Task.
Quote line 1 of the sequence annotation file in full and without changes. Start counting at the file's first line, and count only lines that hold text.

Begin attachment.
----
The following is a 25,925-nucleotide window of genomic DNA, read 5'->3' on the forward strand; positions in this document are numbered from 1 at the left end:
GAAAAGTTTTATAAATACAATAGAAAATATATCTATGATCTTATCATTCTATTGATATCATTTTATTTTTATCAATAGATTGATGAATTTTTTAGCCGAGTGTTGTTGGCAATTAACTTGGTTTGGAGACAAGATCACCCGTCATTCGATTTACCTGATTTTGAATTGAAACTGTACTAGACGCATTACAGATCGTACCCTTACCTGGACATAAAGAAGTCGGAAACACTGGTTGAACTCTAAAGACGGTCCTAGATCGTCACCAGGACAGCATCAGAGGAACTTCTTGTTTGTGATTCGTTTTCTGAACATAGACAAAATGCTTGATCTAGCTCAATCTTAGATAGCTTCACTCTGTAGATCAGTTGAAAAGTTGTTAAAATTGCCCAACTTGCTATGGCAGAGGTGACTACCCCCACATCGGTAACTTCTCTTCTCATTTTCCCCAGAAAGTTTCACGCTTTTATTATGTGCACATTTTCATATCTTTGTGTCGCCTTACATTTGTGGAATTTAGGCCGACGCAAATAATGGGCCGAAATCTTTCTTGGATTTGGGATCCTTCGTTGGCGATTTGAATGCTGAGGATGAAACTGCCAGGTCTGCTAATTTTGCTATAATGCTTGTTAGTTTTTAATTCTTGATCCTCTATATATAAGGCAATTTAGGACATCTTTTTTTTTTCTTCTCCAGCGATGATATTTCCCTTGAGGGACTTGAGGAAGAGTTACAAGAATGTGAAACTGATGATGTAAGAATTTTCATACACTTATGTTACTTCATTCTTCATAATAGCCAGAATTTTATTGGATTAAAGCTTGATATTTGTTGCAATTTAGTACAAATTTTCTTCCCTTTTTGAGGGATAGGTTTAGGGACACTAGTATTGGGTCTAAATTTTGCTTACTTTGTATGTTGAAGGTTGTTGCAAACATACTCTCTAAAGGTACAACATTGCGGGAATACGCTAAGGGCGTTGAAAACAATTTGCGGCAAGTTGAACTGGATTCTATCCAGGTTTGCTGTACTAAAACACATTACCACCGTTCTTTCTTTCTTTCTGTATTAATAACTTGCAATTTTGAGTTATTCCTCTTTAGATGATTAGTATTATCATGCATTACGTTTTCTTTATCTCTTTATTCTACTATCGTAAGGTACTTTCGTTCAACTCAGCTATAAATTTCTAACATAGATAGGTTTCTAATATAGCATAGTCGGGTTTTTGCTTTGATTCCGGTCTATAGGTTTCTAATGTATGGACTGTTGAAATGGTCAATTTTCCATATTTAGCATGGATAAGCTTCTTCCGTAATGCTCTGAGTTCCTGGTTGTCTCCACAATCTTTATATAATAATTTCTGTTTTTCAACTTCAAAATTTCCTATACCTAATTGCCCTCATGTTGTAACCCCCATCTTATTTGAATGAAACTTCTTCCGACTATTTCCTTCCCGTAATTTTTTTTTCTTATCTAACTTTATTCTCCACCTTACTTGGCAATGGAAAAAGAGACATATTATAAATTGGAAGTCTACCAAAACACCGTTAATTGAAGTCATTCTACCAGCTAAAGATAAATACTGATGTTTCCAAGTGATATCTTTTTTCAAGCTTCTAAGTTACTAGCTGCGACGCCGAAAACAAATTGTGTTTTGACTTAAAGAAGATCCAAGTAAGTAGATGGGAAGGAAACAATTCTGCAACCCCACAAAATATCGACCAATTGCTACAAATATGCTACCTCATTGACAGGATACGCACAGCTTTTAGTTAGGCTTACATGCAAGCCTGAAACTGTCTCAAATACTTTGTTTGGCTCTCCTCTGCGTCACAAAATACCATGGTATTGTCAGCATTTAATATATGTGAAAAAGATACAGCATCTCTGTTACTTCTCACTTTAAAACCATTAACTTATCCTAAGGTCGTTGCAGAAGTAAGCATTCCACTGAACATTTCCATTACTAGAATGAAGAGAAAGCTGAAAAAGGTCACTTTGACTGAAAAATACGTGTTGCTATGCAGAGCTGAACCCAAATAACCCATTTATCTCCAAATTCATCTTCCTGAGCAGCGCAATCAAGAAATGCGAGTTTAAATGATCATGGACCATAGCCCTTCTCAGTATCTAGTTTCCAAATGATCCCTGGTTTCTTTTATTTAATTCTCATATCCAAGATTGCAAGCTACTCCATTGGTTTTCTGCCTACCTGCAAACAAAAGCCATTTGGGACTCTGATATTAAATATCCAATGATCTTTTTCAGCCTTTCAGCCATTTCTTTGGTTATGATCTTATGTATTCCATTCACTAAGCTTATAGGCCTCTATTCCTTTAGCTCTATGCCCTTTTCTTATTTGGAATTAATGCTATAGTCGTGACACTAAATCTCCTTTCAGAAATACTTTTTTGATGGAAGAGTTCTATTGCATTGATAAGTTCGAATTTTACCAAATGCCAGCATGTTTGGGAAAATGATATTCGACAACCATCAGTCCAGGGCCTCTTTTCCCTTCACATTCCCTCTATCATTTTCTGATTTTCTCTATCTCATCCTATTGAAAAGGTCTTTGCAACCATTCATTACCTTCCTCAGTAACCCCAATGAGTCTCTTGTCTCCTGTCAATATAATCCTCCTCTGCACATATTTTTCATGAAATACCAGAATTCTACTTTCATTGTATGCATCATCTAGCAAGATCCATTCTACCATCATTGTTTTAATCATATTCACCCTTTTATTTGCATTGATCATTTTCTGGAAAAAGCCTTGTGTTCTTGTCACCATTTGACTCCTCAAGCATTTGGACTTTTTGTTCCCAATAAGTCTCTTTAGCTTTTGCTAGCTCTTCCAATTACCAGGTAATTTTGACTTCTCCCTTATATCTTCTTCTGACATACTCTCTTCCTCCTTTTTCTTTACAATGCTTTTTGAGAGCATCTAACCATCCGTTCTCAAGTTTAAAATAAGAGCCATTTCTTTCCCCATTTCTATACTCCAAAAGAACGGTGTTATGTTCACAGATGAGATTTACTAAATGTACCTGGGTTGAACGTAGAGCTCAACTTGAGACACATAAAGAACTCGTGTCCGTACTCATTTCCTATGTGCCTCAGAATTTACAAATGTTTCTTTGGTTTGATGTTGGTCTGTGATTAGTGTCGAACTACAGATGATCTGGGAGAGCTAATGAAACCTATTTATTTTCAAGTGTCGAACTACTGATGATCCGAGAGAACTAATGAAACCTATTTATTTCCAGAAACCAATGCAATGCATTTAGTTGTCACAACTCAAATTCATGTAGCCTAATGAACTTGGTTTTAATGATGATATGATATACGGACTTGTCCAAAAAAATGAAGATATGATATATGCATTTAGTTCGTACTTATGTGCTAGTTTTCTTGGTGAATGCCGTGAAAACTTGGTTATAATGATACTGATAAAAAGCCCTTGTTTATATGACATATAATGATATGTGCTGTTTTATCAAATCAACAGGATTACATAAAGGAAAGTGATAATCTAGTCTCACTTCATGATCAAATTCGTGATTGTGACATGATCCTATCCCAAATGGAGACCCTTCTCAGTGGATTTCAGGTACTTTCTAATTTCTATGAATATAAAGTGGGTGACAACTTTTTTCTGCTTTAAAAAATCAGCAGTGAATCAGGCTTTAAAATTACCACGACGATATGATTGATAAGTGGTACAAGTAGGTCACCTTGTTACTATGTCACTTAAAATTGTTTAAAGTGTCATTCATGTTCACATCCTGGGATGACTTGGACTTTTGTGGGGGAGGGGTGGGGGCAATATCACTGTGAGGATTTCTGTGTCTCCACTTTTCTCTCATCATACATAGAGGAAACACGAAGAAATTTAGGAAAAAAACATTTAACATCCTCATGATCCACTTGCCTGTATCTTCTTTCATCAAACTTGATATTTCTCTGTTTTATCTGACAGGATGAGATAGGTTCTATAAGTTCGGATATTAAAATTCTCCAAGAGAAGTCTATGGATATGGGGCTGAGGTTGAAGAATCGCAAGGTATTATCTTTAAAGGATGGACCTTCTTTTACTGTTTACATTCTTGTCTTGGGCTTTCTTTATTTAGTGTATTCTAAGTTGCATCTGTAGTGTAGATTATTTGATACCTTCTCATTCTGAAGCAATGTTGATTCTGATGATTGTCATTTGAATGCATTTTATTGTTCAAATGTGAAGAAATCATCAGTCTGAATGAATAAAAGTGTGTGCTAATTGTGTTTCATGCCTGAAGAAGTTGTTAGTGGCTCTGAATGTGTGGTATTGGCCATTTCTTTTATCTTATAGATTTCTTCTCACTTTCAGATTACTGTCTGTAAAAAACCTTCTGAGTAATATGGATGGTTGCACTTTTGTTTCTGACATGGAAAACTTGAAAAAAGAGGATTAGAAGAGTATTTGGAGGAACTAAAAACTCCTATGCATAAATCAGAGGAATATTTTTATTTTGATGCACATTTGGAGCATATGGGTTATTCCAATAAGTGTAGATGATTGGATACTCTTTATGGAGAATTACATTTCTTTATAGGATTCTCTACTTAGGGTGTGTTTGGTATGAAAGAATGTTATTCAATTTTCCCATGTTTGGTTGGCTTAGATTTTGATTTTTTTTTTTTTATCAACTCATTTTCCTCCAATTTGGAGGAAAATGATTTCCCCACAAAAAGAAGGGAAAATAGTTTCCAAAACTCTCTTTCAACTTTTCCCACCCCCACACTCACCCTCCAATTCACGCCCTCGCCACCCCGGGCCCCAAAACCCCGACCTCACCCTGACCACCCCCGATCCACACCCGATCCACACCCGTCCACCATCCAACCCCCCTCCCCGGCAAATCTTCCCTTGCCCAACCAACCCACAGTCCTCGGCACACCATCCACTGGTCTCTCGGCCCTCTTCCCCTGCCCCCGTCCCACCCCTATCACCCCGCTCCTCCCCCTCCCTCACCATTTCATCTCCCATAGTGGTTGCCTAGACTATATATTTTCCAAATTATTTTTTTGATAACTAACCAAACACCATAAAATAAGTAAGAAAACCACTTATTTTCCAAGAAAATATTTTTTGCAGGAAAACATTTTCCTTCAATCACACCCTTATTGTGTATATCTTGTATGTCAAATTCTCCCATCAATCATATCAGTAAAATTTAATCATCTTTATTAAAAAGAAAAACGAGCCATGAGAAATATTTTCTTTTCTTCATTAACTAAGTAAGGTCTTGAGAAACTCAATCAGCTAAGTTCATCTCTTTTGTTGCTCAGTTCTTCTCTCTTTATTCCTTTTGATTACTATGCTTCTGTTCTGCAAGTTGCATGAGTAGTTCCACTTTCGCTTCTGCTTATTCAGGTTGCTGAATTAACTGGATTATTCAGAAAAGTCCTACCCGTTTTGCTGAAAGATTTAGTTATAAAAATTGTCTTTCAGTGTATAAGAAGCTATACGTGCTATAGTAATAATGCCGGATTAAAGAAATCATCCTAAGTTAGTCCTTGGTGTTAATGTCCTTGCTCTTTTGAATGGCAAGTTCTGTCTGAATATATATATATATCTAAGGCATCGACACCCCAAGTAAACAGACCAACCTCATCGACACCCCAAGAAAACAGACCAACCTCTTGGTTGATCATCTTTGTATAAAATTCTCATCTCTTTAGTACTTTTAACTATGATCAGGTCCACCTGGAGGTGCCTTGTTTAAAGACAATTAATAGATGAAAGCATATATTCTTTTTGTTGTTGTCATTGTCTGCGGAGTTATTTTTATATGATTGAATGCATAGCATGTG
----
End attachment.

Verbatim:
The following is a 25,925-nucleotide window of genomic DNA, read 5'->3' on the forward strand; positions in this document are numbered from 1 at the left end: